- A black University of Virginia student sustained a head wound during an arrest early Wednesday morning by Virginia's Alcohol and Beverage Control Board.
- Multiple videos and a graphic photo of the arrest of Martese Johnson, a third-year student, show him on the ground during the arrest. His head injury required 10 stitches, according to the Cavalier Daily.
- A breathalyzer test found Johnson was not drunk during the arrest, Marcus Martin, UVA's vice president for equity and diversity, told CNN. Johnson's ID was not fake — it was a valid Illinois ID that shows he won't be 21 until June — and he did not resist arrest, Martin said.
- Johnson was charged with obstructing justice and profane swearing or intoxication in public.
- Virginia Gov. Terry McAuliffe has requested an independent investigation by Virginia state police, according to Alcohol and Beverage Control.
The video of Johnson's arrest
This photo, from Bryan Beaubrun, a fourth-year UVA student, shows Johnson's injuries:
The Cavalier Daily has video of Johnson's arrest, also taken by Beaubrun, who told the student newspaper that Johnson was pulled aside by a bouncer and was talking to police when the arrest occurred. In an interview with CNN's Anderson Cooper, Martin said there was confusion about the zip code on Johnson's ID, and that he was asked to speak with an officer from Alcohol and Beverage Control.
Leadership Photo Store 99 Cents Office Only Provides Our "The ID was not fake," Martin told CNN. "I saw his ID. He has ID from the state of Illinois. His birthday was listed correctly on the ID." Johnson was then asked about his ID again and the situation escalated, Martin said.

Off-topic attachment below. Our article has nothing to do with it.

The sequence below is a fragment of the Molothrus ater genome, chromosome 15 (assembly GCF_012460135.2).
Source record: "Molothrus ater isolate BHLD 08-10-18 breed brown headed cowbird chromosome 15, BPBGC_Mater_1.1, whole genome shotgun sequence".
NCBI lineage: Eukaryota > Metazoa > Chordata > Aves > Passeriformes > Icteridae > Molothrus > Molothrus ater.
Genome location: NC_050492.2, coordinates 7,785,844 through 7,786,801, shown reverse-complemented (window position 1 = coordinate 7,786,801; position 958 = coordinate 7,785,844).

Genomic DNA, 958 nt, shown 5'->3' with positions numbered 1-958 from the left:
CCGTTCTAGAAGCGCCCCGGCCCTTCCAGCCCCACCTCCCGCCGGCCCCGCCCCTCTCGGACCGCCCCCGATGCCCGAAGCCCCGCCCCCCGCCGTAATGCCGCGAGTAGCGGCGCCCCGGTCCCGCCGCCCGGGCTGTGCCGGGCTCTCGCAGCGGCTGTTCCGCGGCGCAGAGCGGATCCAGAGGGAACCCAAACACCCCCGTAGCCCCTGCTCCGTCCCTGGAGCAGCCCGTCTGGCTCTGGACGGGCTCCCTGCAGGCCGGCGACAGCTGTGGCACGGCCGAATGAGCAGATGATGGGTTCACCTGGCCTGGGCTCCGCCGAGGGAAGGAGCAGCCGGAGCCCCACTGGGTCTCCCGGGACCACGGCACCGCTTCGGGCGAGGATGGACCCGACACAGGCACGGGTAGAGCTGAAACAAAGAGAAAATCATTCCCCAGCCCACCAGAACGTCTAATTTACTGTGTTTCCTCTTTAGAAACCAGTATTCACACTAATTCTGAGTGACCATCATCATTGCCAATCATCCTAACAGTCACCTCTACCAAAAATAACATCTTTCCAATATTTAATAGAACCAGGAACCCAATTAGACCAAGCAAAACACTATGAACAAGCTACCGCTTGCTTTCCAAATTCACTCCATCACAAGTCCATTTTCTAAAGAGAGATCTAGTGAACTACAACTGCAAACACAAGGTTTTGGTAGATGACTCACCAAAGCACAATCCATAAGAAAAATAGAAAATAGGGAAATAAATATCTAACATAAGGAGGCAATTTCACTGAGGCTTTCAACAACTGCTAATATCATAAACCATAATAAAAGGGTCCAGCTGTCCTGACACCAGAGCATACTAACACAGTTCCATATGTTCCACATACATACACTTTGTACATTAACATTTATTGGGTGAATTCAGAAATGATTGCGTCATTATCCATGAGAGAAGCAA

In the video — which has explicit language — Johnson appears to be on the ground, yelling at officers, "I go to UVA, you fucking racists… How does this happen?"
The agents involved have been restricted to administrative duties, according to the Virginia ABC.
How Johnson's arrest fits into a larger narrative
Although Johnson's encounter with police apparently started over concerns about his ID, he wasn't actually charged with any ID-related crime, and his lawyer, Daniel Watkins, said in a statement that he was not accused of having a fake ID.
Watkins says Johnson was charged with obstructing justice without threats of force and profane swearing or intoxication in public. Johnson told Martin, the UVA vice president, that he took a breathalyzer test at the police station and was not drunk, Martin told CNN. He was released a few hours after the arrest.
But his injuries — and the disturbing images and video — seem poised to become part of a larger concern about police use of force and how black Americans interact with the criminal justice system. Johnson was only injured, not killed. But his encounter — over the very common college-student crime of allegedly having a fake ID — seems to fit into a larger narrative that includes the Ferguson protestsGoogle On Apps Apps On Play Fakeid™ Google Fakeid™ wYqvv, the death of Eric Garner in New York, and the shooting of Tamir Rice in Cleveland.
Update: This post has been updated to clarify that Johnson was not accused of having a fake ID, according to his lawyer, and to add comments a University of Virginia vice president made to CNN.
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